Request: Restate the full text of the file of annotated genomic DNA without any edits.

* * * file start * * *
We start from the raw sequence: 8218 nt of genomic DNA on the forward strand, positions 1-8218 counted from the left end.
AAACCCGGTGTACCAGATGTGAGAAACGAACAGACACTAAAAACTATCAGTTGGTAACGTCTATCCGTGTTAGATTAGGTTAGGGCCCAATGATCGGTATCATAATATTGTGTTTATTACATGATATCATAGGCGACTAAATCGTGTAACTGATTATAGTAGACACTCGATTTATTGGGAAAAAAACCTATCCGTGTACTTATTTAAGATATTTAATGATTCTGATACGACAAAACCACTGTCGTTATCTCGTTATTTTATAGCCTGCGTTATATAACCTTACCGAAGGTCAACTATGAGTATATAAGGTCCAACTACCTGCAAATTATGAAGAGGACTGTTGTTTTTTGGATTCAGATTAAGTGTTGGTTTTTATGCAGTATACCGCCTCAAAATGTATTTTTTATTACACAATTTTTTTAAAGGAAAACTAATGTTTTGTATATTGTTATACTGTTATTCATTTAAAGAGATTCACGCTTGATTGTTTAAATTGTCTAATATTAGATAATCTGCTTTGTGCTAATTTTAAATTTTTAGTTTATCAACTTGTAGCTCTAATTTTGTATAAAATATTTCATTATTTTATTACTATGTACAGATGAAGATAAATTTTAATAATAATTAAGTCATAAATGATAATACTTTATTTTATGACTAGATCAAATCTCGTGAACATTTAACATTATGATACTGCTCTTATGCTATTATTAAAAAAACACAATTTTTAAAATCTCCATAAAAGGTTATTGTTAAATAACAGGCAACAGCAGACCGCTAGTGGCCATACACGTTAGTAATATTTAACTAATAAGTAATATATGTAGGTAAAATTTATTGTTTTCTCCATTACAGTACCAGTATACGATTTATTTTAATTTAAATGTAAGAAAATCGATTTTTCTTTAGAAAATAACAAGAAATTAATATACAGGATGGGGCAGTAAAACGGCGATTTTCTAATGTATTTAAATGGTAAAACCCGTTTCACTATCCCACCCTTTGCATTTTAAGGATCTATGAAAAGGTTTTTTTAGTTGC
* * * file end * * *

We start from the raw sequence: 8218 nt of genomic DNA on the forward strand, positions 1-8218 counted from the left end.
AAACCCGGTGTACCAGATGTGAGAAACGAACAGACACTAAAAACTATCAGTTGGTAACGTCTATCCGTGTTAGATTAGGTTAGGGCCCAATGATCGGTATCATAATATTGTGTTTATTACATGATATCATAGGCGACTAAATCGTGTAACTGATTATAGTAGACACTCGATTTATTGGGAAAAAAACCTATCCGTGTACTTATTTAAGATATTTAATGATTCTGATACGACAAAACCACTGTCGTTATCTCGTTATTTTATAGCCTGCGTTATATAACCTTACCGAAGGTCAACTATGAGTATATAAGGTCCAACTACCTGCAAATTATGAAGAGGACTGTTGTTTTTTGGATTCAGATTAAGTGTTGGTTTTTATGCAGTATACCGCCTCAAAATGTATTTTTTATTACACAATTTTTTTAAAGGAAAACTAATGTTTTGTATATTGTTATACTGTTATTCATTTAAAGAGATTCACGCTTGATTGTTTAAATTGTCTAATATTAGATAATCTGCTTTGTGCTAATTTTAAATTTTTAGTTTATCAACTTGTAGCTCTAATTTTGTATAAAATATTTCATTATTTTATTACTATGTACAGATGAAGATAAATTTTAATAATAATTAAGTCATAAATGATAATACTTTATTTTATGACTAGATCAAATCTCGTGAACATTTAACATTATGATACTGCTCTTATGCTATTATTAAAAAAACACAATTTTTAAAATCTCCATAAAAGGTTATTGTTAAATAACAGGCAACAGCAGACCGCTAGTGGCCATACACGTTAGTAATATTTAACTAATAAGTAATATATGTAGGTAAAATTTATTGTTTTCTCCATTACAGTACCAGTATACGATTTATTTTAATTTAAATGTAAGAAAATCGATTTTTCTTTAGAAAATAACAAGAAATTAATATACAGGATGGGGCAGTAAAACGGCGATTTTCTAATGTATTTAAATGGTAAAACCCGTTTCACTATCCCACCCTTTGCATTTTAAGGATCTATGAAAAGGTTTTTTTAGTTGC